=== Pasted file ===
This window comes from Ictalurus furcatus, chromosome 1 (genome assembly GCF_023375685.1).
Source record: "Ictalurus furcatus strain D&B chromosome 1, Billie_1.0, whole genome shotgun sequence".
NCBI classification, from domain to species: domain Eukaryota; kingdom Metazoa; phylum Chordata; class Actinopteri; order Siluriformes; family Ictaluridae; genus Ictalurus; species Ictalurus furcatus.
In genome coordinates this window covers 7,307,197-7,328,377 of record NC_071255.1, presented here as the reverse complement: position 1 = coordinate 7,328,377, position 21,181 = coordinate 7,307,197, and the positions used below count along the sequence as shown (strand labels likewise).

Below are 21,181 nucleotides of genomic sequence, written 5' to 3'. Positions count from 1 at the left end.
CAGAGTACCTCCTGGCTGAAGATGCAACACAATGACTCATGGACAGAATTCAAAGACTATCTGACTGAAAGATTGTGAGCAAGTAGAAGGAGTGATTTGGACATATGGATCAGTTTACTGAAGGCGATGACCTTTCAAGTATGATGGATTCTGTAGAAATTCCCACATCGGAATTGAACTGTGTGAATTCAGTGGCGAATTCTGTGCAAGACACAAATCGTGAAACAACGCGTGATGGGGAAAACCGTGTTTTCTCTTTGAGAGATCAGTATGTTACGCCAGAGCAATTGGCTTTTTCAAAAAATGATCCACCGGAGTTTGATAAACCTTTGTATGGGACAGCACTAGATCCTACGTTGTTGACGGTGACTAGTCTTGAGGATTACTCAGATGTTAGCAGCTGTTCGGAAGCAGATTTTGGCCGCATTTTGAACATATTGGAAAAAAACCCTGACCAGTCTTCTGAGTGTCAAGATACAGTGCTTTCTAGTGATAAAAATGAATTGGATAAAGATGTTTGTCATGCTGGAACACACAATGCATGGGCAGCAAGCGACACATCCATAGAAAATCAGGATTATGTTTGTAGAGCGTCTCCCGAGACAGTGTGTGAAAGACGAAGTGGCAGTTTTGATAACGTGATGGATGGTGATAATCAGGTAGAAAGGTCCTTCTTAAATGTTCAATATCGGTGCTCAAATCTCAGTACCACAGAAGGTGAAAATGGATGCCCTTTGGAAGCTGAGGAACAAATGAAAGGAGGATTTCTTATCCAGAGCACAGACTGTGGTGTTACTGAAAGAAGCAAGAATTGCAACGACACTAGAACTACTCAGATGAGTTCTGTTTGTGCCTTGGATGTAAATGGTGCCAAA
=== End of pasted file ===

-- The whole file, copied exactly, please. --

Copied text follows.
This window comes from Ictalurus furcatus, chromosome 1 (genome assembly GCF_023375685.1).
Source record: "Ictalurus furcatus strain D&B chromosome 1, Billie_1.0, whole genome shotgun sequence".
NCBI classification, from domain to species: domain Eukaryota; kingdom Metazoa; phylum Chordata; class Actinopteri; order Siluriformes; family Ictaluridae; genus Ictalurus; species Ictalurus furcatus.
In genome coordinates this window covers 7,307,197-7,328,377 of record NC_071255.1, presented here as the reverse complement: position 1 = coordinate 7,328,377, position 21,181 = coordinate 7,307,197, and the positions used below count along the sequence as shown (strand labels likewise).

Below are 21,181 nucleotides of genomic sequence, written 5' to 3'. Positions count from 1 at the left end.
CAGAGTACCTCCTGGCTGAAGATGCAACACAATGACTCATGGACAGAATTCAAAGACTATCTGACTGAAAGATTGTGAGCAAGTAGAAGGAGTGATTTGGACATATGGATCAGTTTACTGAAGGCGATGACCTTTCAAGTATGATGGATTCTGTAGAAATTCCCACATCGGAATTGAACTGTGTGAATTCAGTGGCGAATTCTGTGCAAGACACAAATCGTGAAACAACGCGTGATGGGGAAAACCGTGTTTTCTCTTTGAGAGATCAGTATGTTACGCCAGAGCAATTGGCTTTTTCAAAAAATGATCCACCGGAGTTTGATAAACCTTTGTATGGGACAGCACTAGATCCTACGTTGTTGACGGTGACTAGTCTTGAGGATTACTCAGATGTTAGCAGCTGTTCGGAAGCAGATTTTGGCCGCATTTTGAACATATTGGAAAAAAACCCTGACCAGTCTTCTGAGTGTCAAGATACAGTGCTTTCTAGTGATAAAAATGAATTGGATAAAGATGTTTGTCATGCTGGAACACACAATGCATGGGCAGCAAGCGACACATCCATAGAAAATCAGGATTATGTTTGTAGAGCGTCTCCCGAGACAGTGTGTGAAAGACGAAGTGGCAGTTTTGATAACGTGATGGATGGTGATAATCAGGTAGAAAGGTCCTTCTTAAATGTTCAATATCGGTGCTCAAATCTCAGTACCACAGAAGGTGAAAATGGATGCCCTTTGGAAGCTGAGGAACAAATGAAAGGAGGATTTCTTATCCAGAGCACAGACTGTGGTGTTACTGAAAGAAGCAAGAATTGCAACGACACTAGAACTACTCAGATGAGTTCTGTTTGTGCCTTGGATGTAAATGGTGCCAAA